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Adenosine and brain function.
Publisher Summary This chapter describes the role of adenosine in brain function. Adenosine is an endogenous neuromodulator that influences many functions in the central nervous system (CNS). TheExpand
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DARPP-32: an integrator of neurotransmission.
Dopamine- and cAMP-regulated phosphoprotein, Mr 32 kDa (DARPP-32), was identified initially as a major target for dopamine and protein kinase A (PKA) in striatum. However, recent advances nowExpand
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Regulation of a protein phosphatase cascade allows convergent dopamine and glutamate signals to activate ERK in the striatum.
Many drugs of abuse exert their addictive effects by increasing extracellular dopamine in the nucleus accumbens, where they likely alter the plasticity of corticostriatal glutamatergic transmission.Expand
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Distribution, biochemistry and function of striatal adenosine A2A receptors
It is well known that the nucleoside adenosine exerts a modulatory influence in the central nervous system by activating G protein coupled receptors. Adenosine A2A receptors, the subject of theExpand
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Dopamine and cAMP-Regulated Phosphoprotein 32 kDa Controls Both Striatal Long-Term Depression and Long-Term Potentiation, Opposing Forms of Synaptic Plasticity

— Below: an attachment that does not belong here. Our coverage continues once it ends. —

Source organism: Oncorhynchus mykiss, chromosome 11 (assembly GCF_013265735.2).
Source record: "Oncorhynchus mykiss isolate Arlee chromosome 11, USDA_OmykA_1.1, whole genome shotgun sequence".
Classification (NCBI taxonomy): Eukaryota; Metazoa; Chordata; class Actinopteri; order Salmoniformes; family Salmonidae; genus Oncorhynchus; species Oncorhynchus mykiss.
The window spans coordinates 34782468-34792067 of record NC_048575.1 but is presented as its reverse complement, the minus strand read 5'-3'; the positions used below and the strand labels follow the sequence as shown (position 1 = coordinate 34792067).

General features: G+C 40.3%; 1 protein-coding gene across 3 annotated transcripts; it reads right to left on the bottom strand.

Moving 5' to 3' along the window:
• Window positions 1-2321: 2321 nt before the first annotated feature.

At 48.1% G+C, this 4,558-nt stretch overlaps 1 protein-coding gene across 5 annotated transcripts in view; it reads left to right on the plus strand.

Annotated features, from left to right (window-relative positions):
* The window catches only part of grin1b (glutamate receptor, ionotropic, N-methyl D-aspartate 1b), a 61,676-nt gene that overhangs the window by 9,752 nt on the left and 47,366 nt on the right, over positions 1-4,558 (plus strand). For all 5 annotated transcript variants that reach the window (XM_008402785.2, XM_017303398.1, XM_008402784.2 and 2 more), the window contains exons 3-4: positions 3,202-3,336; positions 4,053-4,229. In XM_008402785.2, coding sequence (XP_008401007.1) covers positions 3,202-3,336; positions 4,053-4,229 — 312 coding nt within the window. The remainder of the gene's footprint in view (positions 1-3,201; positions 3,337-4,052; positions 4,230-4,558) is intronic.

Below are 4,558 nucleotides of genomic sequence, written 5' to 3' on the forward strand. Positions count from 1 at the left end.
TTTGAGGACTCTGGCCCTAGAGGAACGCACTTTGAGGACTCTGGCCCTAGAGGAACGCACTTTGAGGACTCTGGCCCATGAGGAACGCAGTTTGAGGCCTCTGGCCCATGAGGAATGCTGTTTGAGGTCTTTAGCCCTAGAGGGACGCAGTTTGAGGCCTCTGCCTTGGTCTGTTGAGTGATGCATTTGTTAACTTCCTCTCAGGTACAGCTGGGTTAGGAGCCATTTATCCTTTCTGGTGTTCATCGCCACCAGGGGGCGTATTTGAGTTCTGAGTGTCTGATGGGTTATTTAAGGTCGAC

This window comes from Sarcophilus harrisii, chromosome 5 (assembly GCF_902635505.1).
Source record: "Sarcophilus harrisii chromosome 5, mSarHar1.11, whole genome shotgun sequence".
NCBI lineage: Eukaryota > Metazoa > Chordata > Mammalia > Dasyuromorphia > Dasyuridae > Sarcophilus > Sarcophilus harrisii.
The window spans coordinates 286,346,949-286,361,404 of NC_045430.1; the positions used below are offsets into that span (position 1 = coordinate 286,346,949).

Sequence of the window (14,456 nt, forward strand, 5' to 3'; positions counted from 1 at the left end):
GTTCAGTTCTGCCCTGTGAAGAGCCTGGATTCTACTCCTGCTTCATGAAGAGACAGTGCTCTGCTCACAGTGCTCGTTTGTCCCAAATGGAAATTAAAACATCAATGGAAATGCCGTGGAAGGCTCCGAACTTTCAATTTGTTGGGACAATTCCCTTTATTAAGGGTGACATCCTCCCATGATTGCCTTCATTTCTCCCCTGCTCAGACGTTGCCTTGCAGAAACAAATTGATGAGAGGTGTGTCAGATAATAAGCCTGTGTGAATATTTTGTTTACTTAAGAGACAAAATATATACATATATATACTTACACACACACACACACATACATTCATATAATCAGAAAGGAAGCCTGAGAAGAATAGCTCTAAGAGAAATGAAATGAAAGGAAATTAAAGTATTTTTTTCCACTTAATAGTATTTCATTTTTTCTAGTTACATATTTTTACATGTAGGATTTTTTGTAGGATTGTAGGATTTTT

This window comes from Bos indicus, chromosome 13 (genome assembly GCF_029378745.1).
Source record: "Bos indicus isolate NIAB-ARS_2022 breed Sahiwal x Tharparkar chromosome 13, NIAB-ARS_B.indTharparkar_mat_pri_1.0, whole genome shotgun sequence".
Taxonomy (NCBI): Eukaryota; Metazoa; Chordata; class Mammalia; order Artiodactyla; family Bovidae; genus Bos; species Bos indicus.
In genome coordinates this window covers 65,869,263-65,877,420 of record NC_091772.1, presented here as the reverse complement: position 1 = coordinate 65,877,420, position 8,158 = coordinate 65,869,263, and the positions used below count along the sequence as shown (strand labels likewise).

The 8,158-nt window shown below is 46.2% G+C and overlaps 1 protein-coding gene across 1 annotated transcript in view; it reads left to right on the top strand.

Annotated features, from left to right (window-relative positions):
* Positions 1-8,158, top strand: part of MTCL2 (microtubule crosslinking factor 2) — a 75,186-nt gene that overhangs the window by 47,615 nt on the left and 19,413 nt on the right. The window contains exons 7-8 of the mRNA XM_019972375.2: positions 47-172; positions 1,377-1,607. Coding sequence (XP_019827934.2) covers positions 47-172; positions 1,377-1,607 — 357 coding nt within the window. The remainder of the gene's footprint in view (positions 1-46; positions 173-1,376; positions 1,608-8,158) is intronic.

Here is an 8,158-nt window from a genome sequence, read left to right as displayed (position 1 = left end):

A complex chain of intracellular signaling events, critically important in motor control, is activated by the stimulation of D1-like dopamine (DA) receptors in striatal neurons. At corticostriatalExpand
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Cell type–specific regulation of DARPP-32 phosphorylation by psychostimulant and antipsychotic drugs
DARPP-32 is a dual-function protein kinase/phosphatase inhibitor that is involved in striatal signaling. The phosphorylation of DARPP-32 at threonine 34 is essential for mediating the effects of bothExpand
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Effects of chronic exposure to cocaine are regulated by the neuronal protein Cdk5
Cocaine enhances dopamine-mediated neurotransmission by blocking dopamine re-uptake at axon terminals. Most dopamine-containing nerve terminals innervate medium spiny neurons in the striatum of theExpand
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Diverse Psychotomimetics Act Through a Common Signaling Pathway
Three distinct classes of drugs: dopaminergic agonists (such as D-amphetamine), serotonergic agonists (such as LSD), and glutamatergic antagonists (such as PCP) all induce psychotomimetic states inExpand
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Depression in Parkinson disease—epidemiology, mechanisms and management
Depression occurs in around 35% of patients with Parkinson disease (PD) and is often persistent. Symptoms of depression can be evident in individuals at the time of diagnosis and might develop in theExpand
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Severe deficiencies in dopamine signaling in presymptomatic Huntington's disease mice.
In Huntington's disease (HD), mutation of huntingtin causes selective neurodegeneration of dopaminoceptive striatal medium spiny neurons. Transgenic HD model mice that express a portion of theExpand
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